With offices on the East and West coasts, design and concept firm Atelier Cho Thompson had a head start on remote work before the COVID-19 pandemic hit. Employees already had work-issued laptops and second monitors. But to work effectively, they still relied on in-person collaboration to design buildings, parks, and interior spaces. When stay-at-home orders went into effect, co-founder and principal Christina Cho was forced to find new ways to foster teamwork without the ability to jump into a conference room together.
In a given day, Cho might find herself reviewing a building design tweak with colleagues in Google Chat, marking up drawings in Conceptboard, and assigning tasks to team members in Asana. Cho and her team also create project boards in Pinterest, which help inspire designs, and have daily video meetings over Zoom.
“Sitting side-by-side, talking, and sketching through ideas and riffing off of each other is critical to our process,” says Cho, who works out of the firm’s San Francisco office. “Now that none of us can be together, we’ve stepped up our distributed workforce game.”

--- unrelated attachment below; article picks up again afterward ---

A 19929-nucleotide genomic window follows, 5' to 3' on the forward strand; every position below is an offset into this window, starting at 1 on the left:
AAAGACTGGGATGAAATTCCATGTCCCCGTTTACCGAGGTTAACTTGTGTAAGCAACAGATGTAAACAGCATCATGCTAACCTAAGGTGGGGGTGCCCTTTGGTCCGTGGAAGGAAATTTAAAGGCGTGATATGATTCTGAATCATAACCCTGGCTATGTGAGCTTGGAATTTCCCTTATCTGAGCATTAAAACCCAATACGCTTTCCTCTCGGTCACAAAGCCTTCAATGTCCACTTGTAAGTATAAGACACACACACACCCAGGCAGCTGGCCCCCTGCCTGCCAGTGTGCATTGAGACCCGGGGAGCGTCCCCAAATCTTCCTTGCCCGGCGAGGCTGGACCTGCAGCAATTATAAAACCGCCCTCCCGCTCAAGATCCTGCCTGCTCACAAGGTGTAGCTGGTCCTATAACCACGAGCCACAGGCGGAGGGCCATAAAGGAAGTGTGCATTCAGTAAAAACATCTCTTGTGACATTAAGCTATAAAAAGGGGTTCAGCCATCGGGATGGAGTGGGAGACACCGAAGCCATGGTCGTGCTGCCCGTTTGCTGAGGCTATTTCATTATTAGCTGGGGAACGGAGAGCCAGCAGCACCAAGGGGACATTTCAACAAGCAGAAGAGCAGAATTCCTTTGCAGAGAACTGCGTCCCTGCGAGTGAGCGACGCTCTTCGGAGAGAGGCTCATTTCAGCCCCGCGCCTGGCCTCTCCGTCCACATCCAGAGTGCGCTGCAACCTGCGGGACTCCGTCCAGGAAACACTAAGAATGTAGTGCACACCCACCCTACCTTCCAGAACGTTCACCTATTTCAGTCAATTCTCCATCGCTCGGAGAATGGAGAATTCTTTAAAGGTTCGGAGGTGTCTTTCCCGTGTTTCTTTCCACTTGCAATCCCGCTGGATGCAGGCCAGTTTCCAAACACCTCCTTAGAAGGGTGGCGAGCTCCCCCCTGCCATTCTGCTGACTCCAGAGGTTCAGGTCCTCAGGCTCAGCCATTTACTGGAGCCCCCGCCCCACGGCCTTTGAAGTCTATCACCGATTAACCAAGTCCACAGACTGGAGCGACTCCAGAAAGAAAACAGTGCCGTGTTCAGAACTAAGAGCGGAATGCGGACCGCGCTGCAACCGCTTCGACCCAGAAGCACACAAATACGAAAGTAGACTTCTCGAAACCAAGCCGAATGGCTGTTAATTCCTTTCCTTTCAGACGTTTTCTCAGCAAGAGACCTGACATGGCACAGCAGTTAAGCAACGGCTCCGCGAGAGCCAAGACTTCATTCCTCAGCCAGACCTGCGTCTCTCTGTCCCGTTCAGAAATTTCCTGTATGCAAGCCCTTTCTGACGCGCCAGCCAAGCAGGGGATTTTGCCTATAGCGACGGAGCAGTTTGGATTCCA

Although some offices are now reopening after months of COVID-related closures, many employees will continue to work from home, creating an ongoing challenge — and new opportunities — for teams like Cho’s. In a recent HP survey, about 20% of workers surveyed said they’re more creative when they can see their co-workers, but more than 70% of workers said they’ve been able to collaborate effectively while working from home.